This opinion will be unpublished and

may not be cited except as provided by

Minn. Stat. § 480A.08, subd. 3 (1996).




In the Matter of the Welfare of: C. C. K., Child.

Filed August 12, 1997


Lansing, Judge

Washington County District Court

File No. 829861Y

Hubert H. Humphrey III, Attorney General, 1400 NCL Tower, 445 Minnesota Street, St. Paul, MN 55101 (for Respondent)

Richard M. Arney, Washington County Attorney, Meredeth Magers, Assistant County Attorney, Government Center, 14900 61st Street North, P.O. Box 6, Stillwater, MN 55082 (for Respondent)

John M. Stuart, State Public Defender, Charlann E. Winking, Assistant State Public Defender, 2829 University Avenue S.E., Suite 600, Minneapolis, MN 55414 (for Appellant)

Considered and decided by Lansing, Presiding Judge, Randall, Judge, and Harten, Judge.



This appeal challenges a juvenile delinquency adjudication for conspiracy to commit theft. Because evidence presented at trial supports the adjudication, we affirm.


The district court adjudicated C.C.K. delinquent for conspiracy to commit theft from Market Place Foods in Forest Lake. The petition was based on events initially observed by Steven Callahan, who stopped by Market Place Foods on his way home from work at approximately 1:00 a.m. on September 11, 1996. While in the store Callahan noticed two juvenile males, C.C.K. and J.J.C., purchasing an inordinate amount of groceries. He saw a VISA card issued to Audrey Cardinal on the register counter. Callahan grew suspicious and reported his observations to the Forest Lake Police Department.

When police officer Kellee Wren entered the store some minutes later to investigate, she observed the cashier ringing up items at the register while C.C.K. bagged groceries. Wren noticed several bags filled with items from the store.

Wren asked the cashier to total the bill; it came to $1,675.42. C.C.K. told Wren he was buying the items for a camping trip to Detroit Lakes. Wren then asked C.C.K., J.J.C., and Joshua Gavin, who had joined the others, how they intended to pay for the groceries. C.C.K. said they were going to pay cash, so Wren asked them to empty their pockets. C.C.K. had $5.40, J.J.C. had $8.50, and Gavin had $476. C.C.K. also had Audrey Cardinal's VISA card in his pocket.

Audrey Cardinal testified that her grandson, J.J.C., lives with her and that C.C.K. spent the night of September 9-10 at her home. She testified that her purse containing her billfold with credit cards was on the kitchen counter the morning of the 10th. She noticed that the card was missing on the 11th after she had learned of her grandson's arrest. Cardinal testified that she had never given anyone permission to use her credit card.

After trial the court adjudicated C.C.K. delinquent for conspiracy to commit theft. C.C.K. appeals that adjudication.


In a challenge to the sufficiency of the evidence we review the record in a light most favorable to the conviction to determine whether the trier of fact could reasonably conclude the juvenile committed the charged offense. Dale v. State, 535 N.W.2d 619, 623 (Minn. 1995). We must assume the trier of fact believed the state's witnesses and rejected contradictory evidence. Id. The credibility of witness testimony and the weight given to the evidence are issues for the trier of fact. State v. Bias, 419 N.W.2d 480, 484 (Minn. 1988). When, as here, an adjudication is based on circumstantial evidence, it is sustained when reasonable inferences from the evidence are consistent with the juvenile's guilt and inconsistent with any rational hypothesis other than guilt. State v. Alton, 432 N.W.2d 754, 756 (Minn. 1988).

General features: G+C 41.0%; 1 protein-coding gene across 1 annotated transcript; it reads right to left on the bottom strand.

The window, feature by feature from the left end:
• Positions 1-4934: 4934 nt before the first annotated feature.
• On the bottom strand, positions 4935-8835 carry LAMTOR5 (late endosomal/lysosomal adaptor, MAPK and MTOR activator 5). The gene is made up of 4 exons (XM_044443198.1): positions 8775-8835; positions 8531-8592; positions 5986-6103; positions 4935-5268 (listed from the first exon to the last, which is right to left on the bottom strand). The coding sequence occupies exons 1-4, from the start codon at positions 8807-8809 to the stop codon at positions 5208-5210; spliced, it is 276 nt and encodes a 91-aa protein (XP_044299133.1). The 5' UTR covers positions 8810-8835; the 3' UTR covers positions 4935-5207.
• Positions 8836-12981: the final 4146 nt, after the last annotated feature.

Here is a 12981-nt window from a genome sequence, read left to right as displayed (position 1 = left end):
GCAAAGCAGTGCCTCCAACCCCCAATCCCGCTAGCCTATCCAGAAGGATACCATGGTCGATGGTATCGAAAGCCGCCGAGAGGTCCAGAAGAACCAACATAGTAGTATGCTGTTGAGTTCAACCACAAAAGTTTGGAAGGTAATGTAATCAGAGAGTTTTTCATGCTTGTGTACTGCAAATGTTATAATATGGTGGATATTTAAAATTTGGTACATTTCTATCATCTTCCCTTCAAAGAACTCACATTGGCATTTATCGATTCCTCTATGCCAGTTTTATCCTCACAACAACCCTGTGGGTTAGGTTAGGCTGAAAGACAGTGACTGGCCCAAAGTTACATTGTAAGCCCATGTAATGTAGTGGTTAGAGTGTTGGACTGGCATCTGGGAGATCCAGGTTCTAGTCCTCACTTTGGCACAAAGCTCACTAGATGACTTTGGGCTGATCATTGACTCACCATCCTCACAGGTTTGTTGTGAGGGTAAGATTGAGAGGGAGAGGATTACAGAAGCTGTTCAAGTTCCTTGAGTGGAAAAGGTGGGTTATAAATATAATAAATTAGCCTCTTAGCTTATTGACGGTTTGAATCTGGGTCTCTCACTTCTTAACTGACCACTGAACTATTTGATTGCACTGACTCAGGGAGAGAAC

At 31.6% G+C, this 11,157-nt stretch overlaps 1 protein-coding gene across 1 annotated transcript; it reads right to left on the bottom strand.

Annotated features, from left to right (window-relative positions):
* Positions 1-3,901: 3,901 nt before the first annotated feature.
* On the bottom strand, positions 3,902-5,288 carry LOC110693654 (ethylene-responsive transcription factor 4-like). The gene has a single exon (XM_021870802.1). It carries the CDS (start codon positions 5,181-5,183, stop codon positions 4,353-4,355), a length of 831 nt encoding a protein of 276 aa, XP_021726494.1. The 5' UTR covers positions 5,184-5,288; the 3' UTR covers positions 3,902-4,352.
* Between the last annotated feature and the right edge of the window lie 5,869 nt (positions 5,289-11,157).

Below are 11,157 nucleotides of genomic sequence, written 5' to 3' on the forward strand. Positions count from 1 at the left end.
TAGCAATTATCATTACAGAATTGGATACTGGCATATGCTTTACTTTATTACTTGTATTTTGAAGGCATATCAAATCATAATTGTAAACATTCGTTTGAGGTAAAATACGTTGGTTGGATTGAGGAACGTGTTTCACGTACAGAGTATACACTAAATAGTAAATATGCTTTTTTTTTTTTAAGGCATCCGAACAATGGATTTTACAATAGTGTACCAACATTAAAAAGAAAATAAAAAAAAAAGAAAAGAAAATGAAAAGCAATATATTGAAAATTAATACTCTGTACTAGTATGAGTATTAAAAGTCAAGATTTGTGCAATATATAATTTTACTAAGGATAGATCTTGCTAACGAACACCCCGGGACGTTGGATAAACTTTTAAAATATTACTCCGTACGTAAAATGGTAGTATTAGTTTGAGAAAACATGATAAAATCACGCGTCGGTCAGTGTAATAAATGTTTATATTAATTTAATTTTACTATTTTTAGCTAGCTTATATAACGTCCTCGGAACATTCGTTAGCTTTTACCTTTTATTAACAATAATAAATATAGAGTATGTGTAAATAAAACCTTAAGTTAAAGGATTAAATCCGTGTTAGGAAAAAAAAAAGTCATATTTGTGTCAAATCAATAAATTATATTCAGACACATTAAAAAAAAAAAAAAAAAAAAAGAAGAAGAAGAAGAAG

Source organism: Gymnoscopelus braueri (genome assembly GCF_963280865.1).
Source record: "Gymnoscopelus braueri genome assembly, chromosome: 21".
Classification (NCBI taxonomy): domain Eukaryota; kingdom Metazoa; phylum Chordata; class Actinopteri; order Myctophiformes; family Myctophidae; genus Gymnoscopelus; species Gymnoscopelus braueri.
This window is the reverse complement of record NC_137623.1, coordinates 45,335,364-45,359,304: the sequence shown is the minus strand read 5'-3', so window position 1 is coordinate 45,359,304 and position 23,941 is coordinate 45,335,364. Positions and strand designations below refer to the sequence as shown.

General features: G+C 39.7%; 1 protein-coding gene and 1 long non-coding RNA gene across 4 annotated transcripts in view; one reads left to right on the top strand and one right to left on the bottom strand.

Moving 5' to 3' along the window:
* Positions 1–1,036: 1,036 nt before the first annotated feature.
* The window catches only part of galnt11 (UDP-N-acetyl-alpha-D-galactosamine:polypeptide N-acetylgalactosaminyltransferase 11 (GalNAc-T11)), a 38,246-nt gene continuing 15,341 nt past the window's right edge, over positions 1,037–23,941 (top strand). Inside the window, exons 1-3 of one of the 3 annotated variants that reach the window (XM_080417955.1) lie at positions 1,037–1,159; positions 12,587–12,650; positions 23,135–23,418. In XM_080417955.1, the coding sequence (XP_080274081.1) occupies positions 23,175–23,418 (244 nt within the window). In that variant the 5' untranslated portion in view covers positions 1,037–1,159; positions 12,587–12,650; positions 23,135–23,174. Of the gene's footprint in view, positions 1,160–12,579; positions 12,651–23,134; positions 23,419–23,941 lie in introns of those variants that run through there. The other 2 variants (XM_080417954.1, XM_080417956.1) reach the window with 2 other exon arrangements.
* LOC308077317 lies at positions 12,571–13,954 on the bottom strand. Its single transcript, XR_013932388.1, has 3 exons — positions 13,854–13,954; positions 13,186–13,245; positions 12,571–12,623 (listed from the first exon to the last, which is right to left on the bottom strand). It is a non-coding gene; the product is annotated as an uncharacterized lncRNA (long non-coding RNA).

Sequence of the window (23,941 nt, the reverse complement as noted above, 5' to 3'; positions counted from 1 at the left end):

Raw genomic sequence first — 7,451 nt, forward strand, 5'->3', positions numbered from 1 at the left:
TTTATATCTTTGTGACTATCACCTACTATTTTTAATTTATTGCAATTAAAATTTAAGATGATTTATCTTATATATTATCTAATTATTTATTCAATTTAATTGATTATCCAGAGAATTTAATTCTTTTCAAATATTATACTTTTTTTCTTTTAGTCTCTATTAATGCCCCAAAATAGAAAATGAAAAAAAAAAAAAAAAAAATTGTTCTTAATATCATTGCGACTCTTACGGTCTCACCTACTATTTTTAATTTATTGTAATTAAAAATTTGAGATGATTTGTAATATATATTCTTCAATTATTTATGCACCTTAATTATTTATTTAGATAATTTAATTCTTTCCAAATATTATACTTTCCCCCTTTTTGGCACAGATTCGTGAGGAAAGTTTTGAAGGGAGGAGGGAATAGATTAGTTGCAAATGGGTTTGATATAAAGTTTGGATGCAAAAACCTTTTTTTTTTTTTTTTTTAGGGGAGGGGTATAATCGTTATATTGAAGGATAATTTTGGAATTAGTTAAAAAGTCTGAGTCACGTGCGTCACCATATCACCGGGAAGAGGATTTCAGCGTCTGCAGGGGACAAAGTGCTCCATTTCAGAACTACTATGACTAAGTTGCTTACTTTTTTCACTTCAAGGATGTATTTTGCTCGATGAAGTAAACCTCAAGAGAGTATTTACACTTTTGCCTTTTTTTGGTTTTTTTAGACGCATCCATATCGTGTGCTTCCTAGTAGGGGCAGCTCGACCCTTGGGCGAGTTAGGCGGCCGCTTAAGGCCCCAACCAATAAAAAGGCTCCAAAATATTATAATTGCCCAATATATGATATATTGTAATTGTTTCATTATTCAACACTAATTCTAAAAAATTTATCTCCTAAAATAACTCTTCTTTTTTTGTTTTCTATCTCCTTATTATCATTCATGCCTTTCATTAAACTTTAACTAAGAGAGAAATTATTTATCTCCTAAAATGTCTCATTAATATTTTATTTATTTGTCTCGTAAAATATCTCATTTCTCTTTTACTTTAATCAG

Conspiracy to commit theft is proven when the state demonstrates (1) that the juvenile conspired or agreed with another person to commit the theft, and (2) that some overt act was taken in furtherance of the conspiracy. 10 Minnesota Practice, CRIMJIG 5.07 (1990); State v. Olkon, 299 N.W.2d 89, 104 (Minn. 1980).

C.C.K. asserts on appeal that the state failed to prove he knew J.J.C. did not have permission to use his grandmother's credit card. According to C.C.K., he believed J.J.C. was authorized to use the credit card, and he never agreed to participate in a theft. We conclude, however, that reasonable inferences from the evidence presented at trial support the fact-finder's conclusion that C.C.K. agreed to use the credit card with the knowledge that J.J.C. did not have permission.

C.C.K. told officer Wren that they intended to pay for the groceries with cash--despite the fact that he only had $5.40 in his pocket. If C.C.K. believed J.J.C. had permission to charge the groceries using his grandmother's credit card, he would have had no reason to lie to officer Wren. He had placed the credit card, which was previously on the register counter, in his pocket and he could have presented it to the officer. A reasonable fact-finder could infer that C.C.K. gave the police officer false information because he knew J.J.C. did not have permission to use the credit card. C.C.K. presented no other reasonable explanation for why he placed Audrey Cardinal's credit card in his pocket and why he told the police officer he and his friends intended to pay for $1,675.42 worth of groceries with cash. See State v. Ostrem, 535 N.W.2d 916, 923 (Minn. 1995) ("[T]o succeed in a challenge to a verdict based on circumstantial evidence, a convicted person must point to evidence in the record that is consistent with a rational theory other than guilt.").

Because competent evidence supports the adjudication and because there is no evidence suggesting a rational theory inconsistent with delinquency based on these circumstances, the district court could have concluded beyond a reasonable doubt that C.C.K. committed conspiracy to commit theft.